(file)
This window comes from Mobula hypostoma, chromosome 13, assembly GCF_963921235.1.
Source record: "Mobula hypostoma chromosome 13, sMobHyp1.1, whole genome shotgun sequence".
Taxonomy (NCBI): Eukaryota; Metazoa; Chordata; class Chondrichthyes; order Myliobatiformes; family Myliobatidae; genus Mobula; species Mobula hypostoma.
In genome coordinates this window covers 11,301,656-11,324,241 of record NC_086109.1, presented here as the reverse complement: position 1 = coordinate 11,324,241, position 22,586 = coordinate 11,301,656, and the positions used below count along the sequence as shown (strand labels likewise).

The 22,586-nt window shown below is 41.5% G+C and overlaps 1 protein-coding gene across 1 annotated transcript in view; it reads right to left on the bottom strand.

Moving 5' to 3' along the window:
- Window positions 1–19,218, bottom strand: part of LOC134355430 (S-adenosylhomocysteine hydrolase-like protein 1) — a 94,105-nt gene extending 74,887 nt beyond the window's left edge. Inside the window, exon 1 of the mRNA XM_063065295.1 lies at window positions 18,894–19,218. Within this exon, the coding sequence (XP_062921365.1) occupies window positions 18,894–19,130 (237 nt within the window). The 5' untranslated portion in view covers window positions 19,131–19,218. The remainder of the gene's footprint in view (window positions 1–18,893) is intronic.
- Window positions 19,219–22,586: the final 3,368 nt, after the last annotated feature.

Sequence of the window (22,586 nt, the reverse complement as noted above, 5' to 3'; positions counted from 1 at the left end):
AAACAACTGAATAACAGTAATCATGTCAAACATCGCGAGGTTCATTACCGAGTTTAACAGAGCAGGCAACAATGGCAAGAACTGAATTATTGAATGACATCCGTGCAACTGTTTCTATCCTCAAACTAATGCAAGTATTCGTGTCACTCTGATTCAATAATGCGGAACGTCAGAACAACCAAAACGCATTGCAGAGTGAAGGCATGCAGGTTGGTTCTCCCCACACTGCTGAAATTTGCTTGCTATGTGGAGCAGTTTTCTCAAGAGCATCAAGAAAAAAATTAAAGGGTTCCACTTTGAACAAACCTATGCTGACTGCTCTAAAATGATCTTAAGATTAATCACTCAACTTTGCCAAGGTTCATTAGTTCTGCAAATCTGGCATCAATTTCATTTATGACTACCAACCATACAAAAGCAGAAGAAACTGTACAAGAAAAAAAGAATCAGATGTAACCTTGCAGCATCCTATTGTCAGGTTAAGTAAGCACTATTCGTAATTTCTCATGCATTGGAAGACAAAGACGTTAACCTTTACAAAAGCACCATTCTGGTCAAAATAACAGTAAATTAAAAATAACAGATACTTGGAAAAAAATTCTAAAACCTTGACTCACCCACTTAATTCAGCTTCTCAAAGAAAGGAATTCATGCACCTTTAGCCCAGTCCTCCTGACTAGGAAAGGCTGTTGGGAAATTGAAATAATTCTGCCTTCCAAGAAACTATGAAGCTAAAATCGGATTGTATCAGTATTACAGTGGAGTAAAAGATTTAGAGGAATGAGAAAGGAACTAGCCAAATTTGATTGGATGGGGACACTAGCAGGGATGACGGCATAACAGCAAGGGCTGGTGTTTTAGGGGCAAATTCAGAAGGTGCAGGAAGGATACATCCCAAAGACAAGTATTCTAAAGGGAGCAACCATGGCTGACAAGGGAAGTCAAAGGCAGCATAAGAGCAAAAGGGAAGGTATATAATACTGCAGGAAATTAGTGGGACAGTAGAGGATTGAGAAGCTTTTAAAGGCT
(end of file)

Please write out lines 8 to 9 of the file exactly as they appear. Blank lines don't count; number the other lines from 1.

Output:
- Window positions 19,219–22,586: the final 3,368 nt, after the last annotated feature.

Sequence of the window (22,586 nt, the reverse complement as noted above, 5' to 3'; positions counted from 1 at the left end):